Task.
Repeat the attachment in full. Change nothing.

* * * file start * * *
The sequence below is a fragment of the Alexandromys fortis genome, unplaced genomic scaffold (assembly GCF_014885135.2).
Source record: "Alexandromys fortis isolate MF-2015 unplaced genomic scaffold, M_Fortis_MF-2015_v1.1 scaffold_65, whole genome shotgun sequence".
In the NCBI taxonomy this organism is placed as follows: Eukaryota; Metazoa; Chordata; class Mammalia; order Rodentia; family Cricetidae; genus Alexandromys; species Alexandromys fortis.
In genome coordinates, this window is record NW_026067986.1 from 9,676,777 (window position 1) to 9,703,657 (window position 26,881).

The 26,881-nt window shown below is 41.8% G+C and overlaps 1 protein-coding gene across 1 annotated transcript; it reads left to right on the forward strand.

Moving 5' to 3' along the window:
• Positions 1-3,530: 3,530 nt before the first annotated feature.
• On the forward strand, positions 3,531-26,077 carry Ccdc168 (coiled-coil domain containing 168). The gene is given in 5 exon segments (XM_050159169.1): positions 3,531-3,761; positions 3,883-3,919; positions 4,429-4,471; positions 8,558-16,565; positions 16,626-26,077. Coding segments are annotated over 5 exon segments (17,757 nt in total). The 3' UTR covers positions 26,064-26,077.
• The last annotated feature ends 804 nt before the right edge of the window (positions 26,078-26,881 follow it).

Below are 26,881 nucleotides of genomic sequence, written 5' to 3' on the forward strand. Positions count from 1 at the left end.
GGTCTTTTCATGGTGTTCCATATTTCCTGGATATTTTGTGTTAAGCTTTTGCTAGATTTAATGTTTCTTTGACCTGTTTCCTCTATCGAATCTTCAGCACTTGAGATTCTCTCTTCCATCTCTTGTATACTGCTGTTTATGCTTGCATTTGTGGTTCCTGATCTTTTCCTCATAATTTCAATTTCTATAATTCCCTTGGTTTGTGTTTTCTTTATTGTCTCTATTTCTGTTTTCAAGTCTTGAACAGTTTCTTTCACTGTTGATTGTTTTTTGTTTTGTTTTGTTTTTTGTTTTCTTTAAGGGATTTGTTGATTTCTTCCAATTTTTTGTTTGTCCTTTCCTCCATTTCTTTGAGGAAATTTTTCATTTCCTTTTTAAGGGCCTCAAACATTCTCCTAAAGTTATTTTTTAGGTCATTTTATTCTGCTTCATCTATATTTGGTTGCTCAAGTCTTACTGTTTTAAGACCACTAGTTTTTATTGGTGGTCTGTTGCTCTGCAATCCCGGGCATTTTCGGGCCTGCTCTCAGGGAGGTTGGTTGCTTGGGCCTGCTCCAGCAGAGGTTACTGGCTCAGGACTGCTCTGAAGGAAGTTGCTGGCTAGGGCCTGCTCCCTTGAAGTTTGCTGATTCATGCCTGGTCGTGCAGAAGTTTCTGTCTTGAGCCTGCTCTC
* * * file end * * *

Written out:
The sequence below is a fragment of the Alexandromys fortis genome, unplaced genomic scaffold (assembly GCF_014885135.2).
Source record: "Alexandromys fortis isolate MF-2015 unplaced genomic scaffold, M_Fortis_MF-2015_v1.1 scaffold_65, whole genome shotgun sequence".
In the NCBI taxonomy this organism is placed as follows: Eukaryota; Metazoa; Chordata; class Mammalia; order Rodentia; family Cricetidae; genus Alexandromys; species Alexandromys fortis.
In genome coordinates, this window is record NW_026067986.1 from 9,676,777 (window position 1) to 9,703,657 (window position 26,881).

The 26,881-nt window shown below is 41.8% G+C and overlaps 1 protein-coding gene across 1 annotated transcript; it reads left to right on the forward strand.

Moving 5' to 3' along the window:
• Positions 1-3,530: 3,530 nt before the first annotated feature.
• On the forward strand, positions 3,531-26,077 carry Ccdc168 (coiled-coil domain containing 168). The gene is given in 5 exon segments (XM_050159169.1): positions 3,531-3,761; positions 3,883-3,919; positions 4,429-4,471; positions 8,558-16,565; positions 16,626-26,077. Coding segments are annotated over 5 exon segments (17,757 nt in total). The 3' UTR covers positions 26,064-26,077.
• The last annotated feature ends 804 nt before the right edge of the window (positions 26,078-26,881 follow it).

Below are 26,881 nucleotides of genomic sequence, written 5' to 3' on the forward strand. Positions count from 1 at the left end.
GGTCTTTTCATGGTGTTCCATATTTCCTGGATATTTTGTGTTAAGCTTTTGCTAGATTTAATGTTTCTTTGACCTGTTTCCTCTATCGAATCTTCAGCACTTGAGATTCTCTCTTCCATCTCTTGTATACTGCTGTTTATGCTTGCATTTGTGGTTCCTGATCTTTTCCTCATAATTTCAATTTCTATAATTCCCTTGGTTTGTGTTTTCTTTATTGTCTCTATTTCTGTTTTCAAGTCTTGAACAGTTTCTTTCACTGTTGATTGTTTTTTGTTTTGTTTTGTTTTTTGTTTTCTTTAAGGGATTTGTTGATTTCTTCCAATTTTTTGTTTGTCCTTTCCTCCATTTCTTTGAGGAAATTTTTCATTTCCTTTTTAAGGGCCTCAAACATTCTCCTAAAGTTATTTTTTAGGTCATTTTATTCTGCTTCATCTATATTTGGTTGCTCAAGTCTTACTGTTTTAAGACCACTAGTTTTTATTGGTGGTCTGTTGCTCTGCAATCCCGGGCATTTTCGGGCCTGCTCTCAGGGAGGTTGGTTGCTTGGGCCTGCTCCAGCAGAGGTTACTGGCTCAGGACTGCTCTGAAGGAAGTTGCTGGCTAGGGCCTGCTCCCTTGAAGTTTGCTGATTCATGCCTGGTCGTGCAGAAGTTTCTGTCTTGAGCCTGCTCTC